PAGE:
Tim Collins

How ’bout them rookie Royals?

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We’re going to have a lot of Small Sample Size Theater this week. Stuff we observe during the season’s infancy that, while unsustainable and probably meaningless in the grand scheme of things, is fun to observe all the same.  One of the first things that fit this bill in 2011 is the Royals’ relievers, particularly the rookies down in that pen.

Aaron Crow, Tim Collins and Nate Adcock have combined for eight innings of shutout relief in Kansas City’s first four games. Collins and Crow have struck out 11 guys between them. I got a chance to watch both Crow and Collins pitch over the weekend and I was most impressed with Crow’s fantastic, moving fastball. Collins, who is 5’7″ and that may be stretching it, is really fun too thanks to that delivery of his which kind of makes him look like the love child of Gene Garber and Tim Lincecum. Add in the always-dominant Joakim Soria’s three scoreless innings thus far and the Royals have themselves a nice pen.

There’s a beauty in watching a team with no immediate expectations. If you don’t get too bogged down on the negatives, you can find yourself pleasantly surprised by parts of it in isolation. Indeed, I’d argue that you can enjoy stuff like nice relief pitching on a less-than-competitive team more than you can on a contender because it’s easier to divorce it from the whole and not worry about the implications of it all so much.

Put differently, the Royals’ bullpen — for now anyway — is art for art’s sake, and that is often the most enjoyable art there can be.

Report: Padres trade Matt Kemp to the Braves for Hector Olivera

SAN DIEGO, CA - JUNE 06:  Matt Kemp #27 of the San Diego Padres talks in the dugout prior to the start of the game against the Atlanta Braves at PETCO Park on June 6, 2016 in San Diego, California.  (Photo by Kent Horner/Getty Images)
Kent Horner/Getty Images
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Update (7:01 PM EDT): David O’Brien of the Atlanta Journal-Constitution reports the deal has been completed.

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ESPN’s Keith Law reported on Saturday evening that a bad contract swap involving the Braves’ Hector Olivera and the Padres’ Matt Kemp was “getting close.” Olivera has been pulled off the field, per Bob Nightengale of USA TODAY. Joel Sherman of the New York Post reports that only a last-second medical would kill the deal at this point, and that the Padres will be sending money to the Braves.

Kemp, 31, will have $64.5 million remaining on his contract through 2019 after this season, but the Dodgers will pay $3.5 million annually over those remaining three years, so the $64.5 million is really $54 million. The veteran has compiled a .262/.285/.489 triple-slash line with 23 home runs and 69 RBI in 431 plate appearances for the Padres this season.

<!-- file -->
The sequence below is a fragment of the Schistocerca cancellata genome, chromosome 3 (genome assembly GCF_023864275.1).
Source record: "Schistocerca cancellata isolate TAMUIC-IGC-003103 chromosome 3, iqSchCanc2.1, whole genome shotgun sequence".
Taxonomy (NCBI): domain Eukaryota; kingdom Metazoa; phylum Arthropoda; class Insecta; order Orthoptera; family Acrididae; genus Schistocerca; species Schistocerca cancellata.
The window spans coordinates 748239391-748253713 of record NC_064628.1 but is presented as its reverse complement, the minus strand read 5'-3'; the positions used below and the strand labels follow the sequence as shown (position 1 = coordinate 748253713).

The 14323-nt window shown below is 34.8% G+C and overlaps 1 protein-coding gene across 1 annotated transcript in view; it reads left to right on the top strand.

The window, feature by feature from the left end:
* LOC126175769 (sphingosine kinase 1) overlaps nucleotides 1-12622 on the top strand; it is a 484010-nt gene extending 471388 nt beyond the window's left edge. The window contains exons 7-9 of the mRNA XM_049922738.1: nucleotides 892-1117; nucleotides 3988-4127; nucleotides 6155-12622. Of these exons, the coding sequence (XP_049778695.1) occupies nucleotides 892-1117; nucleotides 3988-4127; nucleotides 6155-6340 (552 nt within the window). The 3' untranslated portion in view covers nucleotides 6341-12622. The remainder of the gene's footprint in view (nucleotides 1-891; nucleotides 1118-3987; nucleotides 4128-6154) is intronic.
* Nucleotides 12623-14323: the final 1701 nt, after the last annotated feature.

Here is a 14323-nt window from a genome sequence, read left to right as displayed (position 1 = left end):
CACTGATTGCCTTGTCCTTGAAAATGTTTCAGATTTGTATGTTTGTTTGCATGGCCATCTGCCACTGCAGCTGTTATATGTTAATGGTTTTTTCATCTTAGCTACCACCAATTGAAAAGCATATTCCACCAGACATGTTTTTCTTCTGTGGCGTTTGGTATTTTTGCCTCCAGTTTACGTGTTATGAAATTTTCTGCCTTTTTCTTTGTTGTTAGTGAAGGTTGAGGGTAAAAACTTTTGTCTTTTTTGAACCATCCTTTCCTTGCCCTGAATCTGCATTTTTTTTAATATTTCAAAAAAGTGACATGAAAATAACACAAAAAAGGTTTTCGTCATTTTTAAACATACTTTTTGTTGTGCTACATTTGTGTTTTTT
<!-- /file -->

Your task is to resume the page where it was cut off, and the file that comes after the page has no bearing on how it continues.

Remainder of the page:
Olivera, 31, will have $28.5 million remaining on his contract through 2020 after this season. The outfielder was handed an 82-game suspension, beginning on May 26, for his involvement in a domestic dispute on April 13. The suspension is up on August 2. He has a .501 OPS in 21 major league at-bats this season and a .278 OPS in 37 PA at Triple-A.

Dennis Lin of the San Diego Union-Tribune reports that the Padres will consider designating Olivera for assignment. The trade is all about the salary dump for the Padres, as they’d rather give outfield playing time to prospects Hunter Renfroe and Manuel Margot.

Athletics trade Billy Burns to the Royals for Brett Eibner

ST. PETERSBURG, FL - MAY 13: Billy Burns #1 of the Oakland Athletics waits on deck to bat during the fourth inning of a game against the Tampa Bay Rays on May 13, 2016 at Tropicana Field in St. Petersburg, Florida. (Photo by Brian Blanco/Getty Images)
Brian Blanco/Getty Images
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The Athletics and Royals swapped outfielders on Saturday. The Athletics sent Billy Burns to Kansas City and the Royals sent Brett Eibner to Oakland.

Burns, 26, doesn’t provide much in the way of offense, but he runs the bases well and plays solid defense. He was hitting .234/.270/.303 with 11 doubles, four triples, and 14 stolen bases in 274 plate appearances.

Eibner, 27, was batting .231/.286/.423 with three home runs and 10 RBI in 85 plate appearances. He has spent most of the season with Triple-A Omaha, where he’s put up a .902 OPS in 219 PA. Eibner played the outfield corners in the majors, but racked up a ton of time playing center in the minors, so his versatility will be valuable to the A’s.

Burns will become eligible for arbitration for the first time after the 2017 season while Eibner has hardly accrued any service time, which might explain part of the motivation behind the trade for the small-market Athletics.